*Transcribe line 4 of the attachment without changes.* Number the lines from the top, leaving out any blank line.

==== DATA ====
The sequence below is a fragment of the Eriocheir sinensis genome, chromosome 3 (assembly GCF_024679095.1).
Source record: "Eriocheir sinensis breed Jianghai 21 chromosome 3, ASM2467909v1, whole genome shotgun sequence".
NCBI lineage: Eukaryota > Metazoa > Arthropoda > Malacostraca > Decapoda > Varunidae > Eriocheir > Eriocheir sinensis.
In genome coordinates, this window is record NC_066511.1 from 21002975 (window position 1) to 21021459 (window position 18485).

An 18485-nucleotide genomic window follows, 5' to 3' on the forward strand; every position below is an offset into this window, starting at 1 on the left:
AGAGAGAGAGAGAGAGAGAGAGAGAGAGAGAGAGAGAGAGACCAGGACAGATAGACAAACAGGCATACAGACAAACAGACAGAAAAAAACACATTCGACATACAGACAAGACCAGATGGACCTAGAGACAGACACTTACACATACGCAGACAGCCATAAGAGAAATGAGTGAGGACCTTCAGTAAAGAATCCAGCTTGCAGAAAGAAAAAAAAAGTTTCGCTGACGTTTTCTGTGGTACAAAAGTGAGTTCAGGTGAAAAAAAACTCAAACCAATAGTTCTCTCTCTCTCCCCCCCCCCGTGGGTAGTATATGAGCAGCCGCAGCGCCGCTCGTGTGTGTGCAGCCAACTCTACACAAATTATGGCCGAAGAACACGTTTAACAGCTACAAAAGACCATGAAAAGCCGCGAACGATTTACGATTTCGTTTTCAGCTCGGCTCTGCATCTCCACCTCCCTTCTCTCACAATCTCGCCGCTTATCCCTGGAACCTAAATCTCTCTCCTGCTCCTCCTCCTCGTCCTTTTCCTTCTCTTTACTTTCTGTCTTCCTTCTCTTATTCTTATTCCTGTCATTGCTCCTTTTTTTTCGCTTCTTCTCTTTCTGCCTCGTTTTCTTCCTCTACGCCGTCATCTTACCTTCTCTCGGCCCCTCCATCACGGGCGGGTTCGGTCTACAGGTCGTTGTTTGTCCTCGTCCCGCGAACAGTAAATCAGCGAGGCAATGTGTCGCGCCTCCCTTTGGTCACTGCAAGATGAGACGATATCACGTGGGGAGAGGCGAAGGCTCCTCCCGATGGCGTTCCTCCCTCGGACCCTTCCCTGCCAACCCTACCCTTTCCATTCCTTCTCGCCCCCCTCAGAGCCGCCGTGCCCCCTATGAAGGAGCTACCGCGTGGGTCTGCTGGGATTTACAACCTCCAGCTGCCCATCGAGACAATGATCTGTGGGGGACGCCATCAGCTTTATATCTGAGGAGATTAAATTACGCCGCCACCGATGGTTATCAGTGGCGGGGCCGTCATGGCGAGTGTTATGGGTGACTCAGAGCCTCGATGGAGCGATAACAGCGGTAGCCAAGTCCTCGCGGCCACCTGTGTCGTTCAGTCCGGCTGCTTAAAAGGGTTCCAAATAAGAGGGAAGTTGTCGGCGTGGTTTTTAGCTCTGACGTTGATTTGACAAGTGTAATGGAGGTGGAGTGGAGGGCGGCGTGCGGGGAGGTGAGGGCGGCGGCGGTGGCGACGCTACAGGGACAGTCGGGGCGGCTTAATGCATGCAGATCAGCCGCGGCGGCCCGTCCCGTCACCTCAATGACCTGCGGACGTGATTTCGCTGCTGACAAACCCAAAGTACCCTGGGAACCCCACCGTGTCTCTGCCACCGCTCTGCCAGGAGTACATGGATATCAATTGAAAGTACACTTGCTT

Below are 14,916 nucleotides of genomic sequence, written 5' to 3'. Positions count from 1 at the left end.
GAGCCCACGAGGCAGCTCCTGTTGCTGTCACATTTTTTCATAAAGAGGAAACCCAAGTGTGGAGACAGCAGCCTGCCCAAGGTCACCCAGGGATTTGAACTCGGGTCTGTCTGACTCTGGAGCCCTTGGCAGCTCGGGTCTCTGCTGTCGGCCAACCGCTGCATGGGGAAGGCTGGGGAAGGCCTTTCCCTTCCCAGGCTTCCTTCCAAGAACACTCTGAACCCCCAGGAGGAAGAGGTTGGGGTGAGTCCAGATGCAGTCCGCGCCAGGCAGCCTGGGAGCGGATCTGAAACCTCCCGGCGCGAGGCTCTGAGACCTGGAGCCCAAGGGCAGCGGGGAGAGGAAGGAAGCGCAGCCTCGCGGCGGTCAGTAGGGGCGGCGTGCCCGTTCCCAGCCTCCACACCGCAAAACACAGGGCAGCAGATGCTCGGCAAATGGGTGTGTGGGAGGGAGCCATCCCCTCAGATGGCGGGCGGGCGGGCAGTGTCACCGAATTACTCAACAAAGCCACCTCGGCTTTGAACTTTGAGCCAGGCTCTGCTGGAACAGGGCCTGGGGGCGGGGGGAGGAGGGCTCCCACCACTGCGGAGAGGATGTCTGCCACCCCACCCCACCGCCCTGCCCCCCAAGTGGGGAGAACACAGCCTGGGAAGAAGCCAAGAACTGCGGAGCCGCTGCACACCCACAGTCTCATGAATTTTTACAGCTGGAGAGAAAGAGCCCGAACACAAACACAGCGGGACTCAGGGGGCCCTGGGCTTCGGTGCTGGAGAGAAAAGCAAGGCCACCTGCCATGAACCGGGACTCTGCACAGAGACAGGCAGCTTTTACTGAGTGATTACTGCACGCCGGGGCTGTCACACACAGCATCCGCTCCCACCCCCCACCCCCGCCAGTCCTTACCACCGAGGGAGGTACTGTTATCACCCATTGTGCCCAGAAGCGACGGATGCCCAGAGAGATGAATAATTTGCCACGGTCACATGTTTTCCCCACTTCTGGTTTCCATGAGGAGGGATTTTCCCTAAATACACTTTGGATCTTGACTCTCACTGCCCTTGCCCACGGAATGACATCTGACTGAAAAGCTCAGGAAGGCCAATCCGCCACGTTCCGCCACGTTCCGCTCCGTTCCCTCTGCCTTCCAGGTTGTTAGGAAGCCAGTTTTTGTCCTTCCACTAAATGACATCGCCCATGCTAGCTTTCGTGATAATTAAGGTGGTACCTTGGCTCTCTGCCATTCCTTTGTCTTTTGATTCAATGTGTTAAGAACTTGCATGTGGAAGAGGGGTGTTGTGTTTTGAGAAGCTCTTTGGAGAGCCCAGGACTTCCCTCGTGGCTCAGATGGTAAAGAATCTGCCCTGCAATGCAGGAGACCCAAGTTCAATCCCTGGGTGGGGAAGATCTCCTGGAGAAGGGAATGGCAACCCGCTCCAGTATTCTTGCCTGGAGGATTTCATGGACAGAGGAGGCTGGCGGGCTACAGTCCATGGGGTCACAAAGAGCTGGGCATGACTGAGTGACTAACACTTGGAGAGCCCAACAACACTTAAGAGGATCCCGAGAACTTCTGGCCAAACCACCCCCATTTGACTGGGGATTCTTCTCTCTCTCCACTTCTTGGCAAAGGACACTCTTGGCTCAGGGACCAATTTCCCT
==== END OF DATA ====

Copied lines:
In genome coordinates, this window is record NC_066511.1 from 21002975 (window position 1) to 21021459 (window position 18485).